Everyone who watches sports has their particular pet peeves. A certain announcer, the designated hitter, or “The Brady Rule”, all come to mind. One particular pet peeve of some is instant replay, and the use of it in general.
Fans against replay are not just traditionalists objecting for the sake of keeping the past alive, or some antiquated attachment to yesteryear. They argue against replay because it has not, and does not for them enhance the games it attempts to regulate.
If fact, replay has taken some enjoyment away from sporting events that are supposed to be a get away from the rigors of everyday life.
The argument most often stated in favor of replay is “getting it right”, so that no player or team is cheated out of a victory. Ask yourself how many times you have caught yourself screaming at your television because a call still was blown after being reviewed. We have all seen it multiple times, and it should bring into question why use replay if the calls are still wrong.
What is worse is the call that cannot be reviewed by rule. The NFL is absolutely the worst offender of misusing replay in this way. How many times have your heard, “the play was blown dead by the whistle and therefore cannot be reviewed”? Every time this phrase is uttered, the words, “it is about getting the call right” sticks further in the proverbial craw.
How often is the mantra “every play counts” followed up by “one or two plays did not win/lose this game” in a post game press conference? Does every play count? Maybe not, because in the NFL, only certain plays are reviewed, and which ones are reviewable can confuse even the most die hard of fans. One particularly maddening rule states all scoring plays are reviewed after the two minute mark and at the end of games. Are we not admitting then that every play actually does not count and only at the end of the game with two minutes left are calls so crucial they must be reviewed close or not? The very use of the rule seems contrary to the idea that the entire game matters.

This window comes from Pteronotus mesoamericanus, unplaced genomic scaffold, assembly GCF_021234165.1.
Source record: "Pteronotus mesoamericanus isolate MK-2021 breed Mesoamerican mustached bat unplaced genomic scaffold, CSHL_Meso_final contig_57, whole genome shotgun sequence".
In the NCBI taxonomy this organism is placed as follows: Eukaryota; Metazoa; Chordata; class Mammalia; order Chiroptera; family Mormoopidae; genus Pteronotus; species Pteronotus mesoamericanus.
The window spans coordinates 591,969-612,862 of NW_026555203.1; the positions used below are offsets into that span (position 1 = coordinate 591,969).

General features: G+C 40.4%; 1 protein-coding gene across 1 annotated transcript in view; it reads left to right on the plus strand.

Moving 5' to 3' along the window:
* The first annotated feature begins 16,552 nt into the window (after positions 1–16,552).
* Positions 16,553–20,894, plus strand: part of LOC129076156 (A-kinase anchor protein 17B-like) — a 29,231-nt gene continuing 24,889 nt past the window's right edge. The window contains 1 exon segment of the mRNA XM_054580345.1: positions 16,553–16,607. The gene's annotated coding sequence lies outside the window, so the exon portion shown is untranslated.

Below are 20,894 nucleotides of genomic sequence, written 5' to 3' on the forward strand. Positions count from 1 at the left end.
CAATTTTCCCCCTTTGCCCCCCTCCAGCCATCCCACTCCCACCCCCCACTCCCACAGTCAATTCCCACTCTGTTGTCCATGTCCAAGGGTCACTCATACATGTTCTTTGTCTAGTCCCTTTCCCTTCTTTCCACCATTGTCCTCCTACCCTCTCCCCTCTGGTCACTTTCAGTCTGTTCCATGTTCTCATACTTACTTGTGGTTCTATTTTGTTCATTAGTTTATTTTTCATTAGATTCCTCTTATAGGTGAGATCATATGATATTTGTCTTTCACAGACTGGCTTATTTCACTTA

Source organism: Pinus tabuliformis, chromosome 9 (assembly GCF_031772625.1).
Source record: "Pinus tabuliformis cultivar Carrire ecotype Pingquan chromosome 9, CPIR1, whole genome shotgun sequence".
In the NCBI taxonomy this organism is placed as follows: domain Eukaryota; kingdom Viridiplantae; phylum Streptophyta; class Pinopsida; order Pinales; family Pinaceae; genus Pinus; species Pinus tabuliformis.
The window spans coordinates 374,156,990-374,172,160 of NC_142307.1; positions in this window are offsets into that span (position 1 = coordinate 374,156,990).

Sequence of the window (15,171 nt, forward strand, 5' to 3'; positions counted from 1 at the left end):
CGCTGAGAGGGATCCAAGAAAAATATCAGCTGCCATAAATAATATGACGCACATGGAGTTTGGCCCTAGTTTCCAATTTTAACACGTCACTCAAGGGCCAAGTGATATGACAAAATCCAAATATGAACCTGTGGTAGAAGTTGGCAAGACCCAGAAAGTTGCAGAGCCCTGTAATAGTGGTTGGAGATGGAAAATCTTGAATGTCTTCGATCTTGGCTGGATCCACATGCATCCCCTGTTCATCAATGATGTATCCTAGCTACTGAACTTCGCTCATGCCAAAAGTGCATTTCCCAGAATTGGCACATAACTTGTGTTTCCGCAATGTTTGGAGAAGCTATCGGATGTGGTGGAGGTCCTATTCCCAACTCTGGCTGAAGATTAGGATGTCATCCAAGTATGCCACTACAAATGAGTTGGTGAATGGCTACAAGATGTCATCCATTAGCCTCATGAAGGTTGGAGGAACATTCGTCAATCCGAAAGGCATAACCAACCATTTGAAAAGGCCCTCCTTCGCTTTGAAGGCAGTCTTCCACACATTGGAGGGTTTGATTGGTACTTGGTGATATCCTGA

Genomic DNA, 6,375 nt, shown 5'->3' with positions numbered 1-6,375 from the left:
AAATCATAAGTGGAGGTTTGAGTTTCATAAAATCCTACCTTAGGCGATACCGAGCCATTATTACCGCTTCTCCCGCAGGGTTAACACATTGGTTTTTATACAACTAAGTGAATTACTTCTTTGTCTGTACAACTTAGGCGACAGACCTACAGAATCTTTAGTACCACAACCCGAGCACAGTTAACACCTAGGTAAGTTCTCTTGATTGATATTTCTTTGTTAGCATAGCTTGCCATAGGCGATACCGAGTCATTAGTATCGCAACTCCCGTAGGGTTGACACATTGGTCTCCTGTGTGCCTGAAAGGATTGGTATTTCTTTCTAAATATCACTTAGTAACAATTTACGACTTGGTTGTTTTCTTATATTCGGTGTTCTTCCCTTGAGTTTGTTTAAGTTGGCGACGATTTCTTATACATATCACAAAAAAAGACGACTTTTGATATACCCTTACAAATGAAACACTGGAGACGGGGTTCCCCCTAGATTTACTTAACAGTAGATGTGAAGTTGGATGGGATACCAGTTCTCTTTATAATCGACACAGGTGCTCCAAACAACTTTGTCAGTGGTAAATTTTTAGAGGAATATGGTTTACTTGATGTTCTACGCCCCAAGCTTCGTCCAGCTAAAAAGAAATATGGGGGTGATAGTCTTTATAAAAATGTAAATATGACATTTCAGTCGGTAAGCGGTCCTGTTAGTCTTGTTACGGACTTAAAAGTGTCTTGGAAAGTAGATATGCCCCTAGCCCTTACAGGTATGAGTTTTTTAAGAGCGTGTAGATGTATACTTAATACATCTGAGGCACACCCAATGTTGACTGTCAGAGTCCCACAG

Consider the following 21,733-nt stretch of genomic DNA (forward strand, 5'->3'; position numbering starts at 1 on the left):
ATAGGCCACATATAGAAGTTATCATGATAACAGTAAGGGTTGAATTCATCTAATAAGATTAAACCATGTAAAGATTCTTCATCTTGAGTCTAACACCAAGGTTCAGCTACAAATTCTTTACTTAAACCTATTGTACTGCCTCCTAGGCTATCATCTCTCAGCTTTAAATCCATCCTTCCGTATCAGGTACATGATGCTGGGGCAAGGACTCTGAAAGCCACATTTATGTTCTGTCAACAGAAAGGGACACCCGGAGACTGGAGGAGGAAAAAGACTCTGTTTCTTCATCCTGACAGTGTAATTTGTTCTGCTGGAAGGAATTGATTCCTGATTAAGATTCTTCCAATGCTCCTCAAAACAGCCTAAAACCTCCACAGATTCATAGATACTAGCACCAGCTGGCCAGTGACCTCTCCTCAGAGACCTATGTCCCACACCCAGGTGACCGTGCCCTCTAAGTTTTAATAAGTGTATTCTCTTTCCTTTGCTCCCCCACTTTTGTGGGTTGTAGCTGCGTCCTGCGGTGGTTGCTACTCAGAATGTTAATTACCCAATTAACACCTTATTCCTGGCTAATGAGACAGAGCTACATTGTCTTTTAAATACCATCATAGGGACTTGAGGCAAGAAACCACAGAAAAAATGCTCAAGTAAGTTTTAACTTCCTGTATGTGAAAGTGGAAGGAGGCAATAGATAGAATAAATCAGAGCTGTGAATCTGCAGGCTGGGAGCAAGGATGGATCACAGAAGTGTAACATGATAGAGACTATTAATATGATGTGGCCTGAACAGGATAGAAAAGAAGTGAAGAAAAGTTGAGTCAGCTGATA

It is not that replay does not have value at all, but on the whole is a broken system with a couple of notable exceptions. The coaches challenges in the NFL is an example of replay contributing a positive and interesting roll. What it does best is: one, allow a coach to challenge an egregiously errant call; and second, it only allows a coach two challenges per game ensuring the judicious use of the challenges. Third, it does add a compelling twist of timing and strategy to the game. It offers a nearly perfect example of checks and balances between the human element and the limited use of technology.
Another beneficial use of replay is ejecting players in the instance of a fight or throwing punches. In this way, replay is a great help to the officials, as well as league offices in penalizing those who have been caught not been playing well with others. The video tape does not lie, even if some of those who watch the videos do.
One of the biggest complaints about baseball is the length of the game and how it moves along slowly. First, it is a false argument and there are better ways to speed up the game but that is a debate for another time.